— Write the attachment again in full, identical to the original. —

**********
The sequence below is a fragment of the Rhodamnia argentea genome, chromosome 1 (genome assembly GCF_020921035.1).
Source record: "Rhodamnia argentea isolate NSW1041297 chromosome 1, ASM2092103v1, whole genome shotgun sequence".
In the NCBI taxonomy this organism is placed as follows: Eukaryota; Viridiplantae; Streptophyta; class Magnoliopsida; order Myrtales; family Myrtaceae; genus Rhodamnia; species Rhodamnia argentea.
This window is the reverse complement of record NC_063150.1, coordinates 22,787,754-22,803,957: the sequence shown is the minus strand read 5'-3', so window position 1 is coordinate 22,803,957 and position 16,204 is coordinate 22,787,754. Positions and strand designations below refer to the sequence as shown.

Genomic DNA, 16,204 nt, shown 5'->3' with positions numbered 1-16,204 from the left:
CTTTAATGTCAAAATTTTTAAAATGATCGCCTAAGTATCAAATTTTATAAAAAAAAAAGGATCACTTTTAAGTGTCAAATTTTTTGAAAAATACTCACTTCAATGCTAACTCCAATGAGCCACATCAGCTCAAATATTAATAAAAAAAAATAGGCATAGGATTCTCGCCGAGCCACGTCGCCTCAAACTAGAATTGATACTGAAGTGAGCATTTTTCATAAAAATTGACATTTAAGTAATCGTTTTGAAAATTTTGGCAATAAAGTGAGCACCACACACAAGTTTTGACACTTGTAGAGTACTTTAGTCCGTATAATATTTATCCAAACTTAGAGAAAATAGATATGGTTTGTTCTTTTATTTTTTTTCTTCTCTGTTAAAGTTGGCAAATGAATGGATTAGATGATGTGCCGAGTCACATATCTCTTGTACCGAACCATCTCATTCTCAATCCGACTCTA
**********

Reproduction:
The sequence below is a fragment of the Rhodamnia argentea genome, chromosome 1 (genome assembly GCF_020921035.1).
Source record: "Rhodamnia argentea isolate NSW1041297 chromosome 1, ASM2092103v1, whole genome shotgun sequence".
In the NCBI taxonomy this organism is placed as follows: Eukaryota; Viridiplantae; Streptophyta; class Magnoliopsida; order Myrtales; family Myrtaceae; genus Rhodamnia; species Rhodamnia argentea.
This window is the reverse complement of record NC_063150.1, coordinates 22,787,754-22,803,957: the sequence shown is the minus strand read 5'-3', so window position 1 is coordinate 22,803,957 and position 16,204 is coordinate 22,787,754. Positions and strand designations below refer to the sequence as shown.

Genomic DNA, 16,204 nt, shown 5'->3' with positions numbered 1-16,204 from the left:
CTTTAATGTCAAAATTTTTAAAATGATCGCCTAAGTATCAAATTTTATAAAAAAAAAAGGATCACTTTTAAGTGTCAAATTTTTTGAAAAATACTCACTTCAATGCTAACTCCAATGAGCCACATCAGCTCAAATATTAATAAAAAAAAATAGGCATAGGATTCTCGCCGAGCCACGTCGCCTCAAACTAGAATTGATACTGAAGTGAGCATTTTTCATAAAAATTGACATTTAAGTAATCGTTTTGAAAATTTTGGCAATAAAGTGAGCACCACACACAAGTTTTGACACTTGTAGAGTACTTTAGTCCGTATAATATTTATCCAAACTTAGAGAAAATAGATATGGTTTGTTCTTTTATTTTTTTTCTTCTCTGTTAAAGTTGGCAAATGAATGGATTAGATGATGTGCCGAGTCACATATCTCTTGTACCGAACCATCTCATTCTCAATCCGACTCTA